Interesting facts about jackals

The jackal is a small animal, smaller than the average mongrel. In general appearance, it is very similar to a greatly reduced wolf. The body length of an ordinary jackal without a tail reaches 80 cm, and the height at the shoulders does not exceed 50 cm, more often 42-45. It weighs 7-10 kg, rarely more.

The jackal lives in Africa, southeastern Europe and Asia, belongs to the canine family, medium-sized, omnivorous.

The life span of these animals is 10-12 years.

In a flock of 10-30 individuals. Jackals have a good social organization. Their muscular legs are superbly adapted for fast running.

These animals can move for a long time at a speed of up to 16 km per hour. Jackals are able to hunt larger animals (for example, gazelles) and protect each other during attacks, due to the fact that they live in packs.

Jackals communicate through barking, screaming and sounds reminiscent of a siren - they can make a variety of sounds.

Jackals are scavengers, but they also hunt, feed on vegetables and fruits, and live next to a human - garbage.

Jackals form pairs for life, and the male takes an active part in setting up a burrow and raising a brood.

The gestation period for jackals is approximately 2 months, 2-4 puppies are born in one pregnancy.

Lactating female jackals change their place of residence every 2 weeks in order to protect their offspring from predators.

From 2 months old the jackal puppy is fed by his mother (game and meat), and from 6 months he can hunt independently.

Older jackal puppies take care of newborns. Most newborn puppies die within the first 14 days after birth, and it is important to have early guardians to increase the population.

The cub opens its eyes on the tenth day of life.

There are 3 main types of jackals: Common jackal (Canis aureus), striped jackal (Canis adustus) and Black-backed jackal (Canis mesomelas). They are distinguished by their appearance and habitat.

The common jackal lives in East Africa. Representatives of other species also live there. The interesting thing is that they occupy different territories.

The common jackal is not closely related to other species, rather they are similar as well as the wolf and coyote.

The common jackal is the heaviest jackal (weight about 15 kg).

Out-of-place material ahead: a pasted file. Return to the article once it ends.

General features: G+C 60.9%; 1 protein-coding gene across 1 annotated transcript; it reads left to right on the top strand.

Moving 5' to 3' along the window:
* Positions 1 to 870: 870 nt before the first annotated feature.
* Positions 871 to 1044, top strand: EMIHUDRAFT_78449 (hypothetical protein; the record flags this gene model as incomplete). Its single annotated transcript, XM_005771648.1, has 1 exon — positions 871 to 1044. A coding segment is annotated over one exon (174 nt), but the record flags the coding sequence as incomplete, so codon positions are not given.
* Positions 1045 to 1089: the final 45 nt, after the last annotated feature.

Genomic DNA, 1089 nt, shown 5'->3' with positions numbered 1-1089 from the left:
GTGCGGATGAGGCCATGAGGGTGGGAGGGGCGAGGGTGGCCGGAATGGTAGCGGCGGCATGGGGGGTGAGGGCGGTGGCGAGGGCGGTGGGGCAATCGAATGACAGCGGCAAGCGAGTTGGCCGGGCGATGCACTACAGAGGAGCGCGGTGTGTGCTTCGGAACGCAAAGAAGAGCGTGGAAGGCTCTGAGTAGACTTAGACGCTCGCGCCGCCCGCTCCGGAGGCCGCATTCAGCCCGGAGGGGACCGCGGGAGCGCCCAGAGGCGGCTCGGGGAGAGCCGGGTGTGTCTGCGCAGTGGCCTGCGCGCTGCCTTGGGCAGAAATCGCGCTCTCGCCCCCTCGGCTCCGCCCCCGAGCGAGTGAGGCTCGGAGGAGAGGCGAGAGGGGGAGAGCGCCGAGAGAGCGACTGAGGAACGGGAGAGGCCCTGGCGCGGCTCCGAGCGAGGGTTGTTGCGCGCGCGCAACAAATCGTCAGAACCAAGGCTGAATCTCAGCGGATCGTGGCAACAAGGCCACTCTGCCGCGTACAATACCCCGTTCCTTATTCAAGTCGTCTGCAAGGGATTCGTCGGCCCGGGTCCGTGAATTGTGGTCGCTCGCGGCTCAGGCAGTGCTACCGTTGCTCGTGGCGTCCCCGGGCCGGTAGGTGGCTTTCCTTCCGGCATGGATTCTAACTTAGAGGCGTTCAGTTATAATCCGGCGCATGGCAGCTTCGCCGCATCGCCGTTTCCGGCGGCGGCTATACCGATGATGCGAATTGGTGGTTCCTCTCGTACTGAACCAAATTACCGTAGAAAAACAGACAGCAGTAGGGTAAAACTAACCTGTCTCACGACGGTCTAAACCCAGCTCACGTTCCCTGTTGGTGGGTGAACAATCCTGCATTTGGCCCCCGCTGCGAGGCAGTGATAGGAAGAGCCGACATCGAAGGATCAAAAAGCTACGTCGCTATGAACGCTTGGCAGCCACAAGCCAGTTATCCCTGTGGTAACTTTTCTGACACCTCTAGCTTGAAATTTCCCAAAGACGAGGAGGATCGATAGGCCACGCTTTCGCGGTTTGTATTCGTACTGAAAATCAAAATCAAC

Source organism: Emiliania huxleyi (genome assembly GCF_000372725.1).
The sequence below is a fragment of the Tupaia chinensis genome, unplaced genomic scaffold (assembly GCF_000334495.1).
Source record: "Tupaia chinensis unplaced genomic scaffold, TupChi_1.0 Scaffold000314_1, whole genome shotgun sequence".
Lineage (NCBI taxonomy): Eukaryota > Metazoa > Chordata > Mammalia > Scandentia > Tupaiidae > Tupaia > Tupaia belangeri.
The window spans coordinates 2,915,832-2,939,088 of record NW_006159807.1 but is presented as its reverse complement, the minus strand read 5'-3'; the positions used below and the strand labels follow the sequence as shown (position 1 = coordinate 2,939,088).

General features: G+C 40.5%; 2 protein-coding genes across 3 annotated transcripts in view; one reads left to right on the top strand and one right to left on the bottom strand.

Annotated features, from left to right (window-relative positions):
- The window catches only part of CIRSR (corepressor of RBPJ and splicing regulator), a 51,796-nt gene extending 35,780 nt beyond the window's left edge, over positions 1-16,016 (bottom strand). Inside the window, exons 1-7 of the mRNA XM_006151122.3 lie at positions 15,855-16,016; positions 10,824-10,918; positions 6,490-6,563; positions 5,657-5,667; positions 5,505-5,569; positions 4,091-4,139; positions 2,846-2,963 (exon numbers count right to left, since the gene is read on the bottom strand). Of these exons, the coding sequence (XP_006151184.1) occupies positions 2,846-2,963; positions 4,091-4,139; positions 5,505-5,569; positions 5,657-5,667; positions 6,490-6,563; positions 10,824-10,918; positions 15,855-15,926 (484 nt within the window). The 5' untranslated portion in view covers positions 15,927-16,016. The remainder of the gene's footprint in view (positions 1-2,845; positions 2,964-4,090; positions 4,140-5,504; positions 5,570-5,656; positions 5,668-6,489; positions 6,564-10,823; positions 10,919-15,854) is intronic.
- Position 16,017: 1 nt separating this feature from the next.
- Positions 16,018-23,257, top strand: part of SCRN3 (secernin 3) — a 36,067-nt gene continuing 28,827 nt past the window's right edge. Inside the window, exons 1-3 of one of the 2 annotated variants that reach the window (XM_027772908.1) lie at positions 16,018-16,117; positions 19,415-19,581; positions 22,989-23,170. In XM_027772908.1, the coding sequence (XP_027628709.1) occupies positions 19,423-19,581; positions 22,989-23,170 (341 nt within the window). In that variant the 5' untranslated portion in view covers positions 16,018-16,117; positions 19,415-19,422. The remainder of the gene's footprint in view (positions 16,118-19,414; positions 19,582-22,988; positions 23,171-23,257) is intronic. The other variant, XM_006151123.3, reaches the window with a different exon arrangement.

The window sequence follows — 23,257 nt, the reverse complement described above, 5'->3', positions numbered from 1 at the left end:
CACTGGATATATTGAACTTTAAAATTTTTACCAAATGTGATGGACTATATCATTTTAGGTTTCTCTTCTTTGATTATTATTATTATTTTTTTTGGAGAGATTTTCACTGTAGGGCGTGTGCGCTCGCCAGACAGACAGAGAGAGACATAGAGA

Black-backed jackals prefer dwellings that have multiple exits.

Of the 3 jackal species, striped jackals are less aggressive and black-backed ones are the most aggressive.

The common jackal is known by many names: Asiatic jackal, oriental jackal, Austro-Hungarian wolf, reed wolf.

If there is no other food, jackals are able to feed on grass for a long time.

The jackal not only does not avoid the proximity of a person, but often, on the contrary, settles near dwellings and then trades in garbage, steals poultry on occasion, and goes out into the fields. In India and Pakistan, at night he can often be seen wandering the streets of villages and even cities.

The jackal is very tameable. No wonder in the distant past he, apparently, gave rise to some breeds of domestic dogs.

Aeroflot does not use dogs to inspect baggage for possible detection of explosives, but their cross with a jackal, Sulimov's dogs. Jokingly, this "breed" is called "Shabaka". The shabaki is said to have a better sense of smell than the average dog.

Jackals are gloomy mammals, most active during the hours of dawn and dusk.

Some types of jackals eat venomous snakes.

One of the subspecies of the jackal living in Ethiopia, there are about 500 individuals remaining in the world.

Anubis (God of the afterlife and mummification of ancient Egypt) was portrayed with the head of a jackal. The Romans called the jackal the golden wolf. Hence its Latin specific name aureus, that is, golden.

Chandragupta Marg Street in Delhi, on which the Russian Embassy in India goes, is known among the embassy staff under the comic name "Jackal Street". The fact is that even 10-15 years ago, one could often meet jackals on it, wailing loudly at night.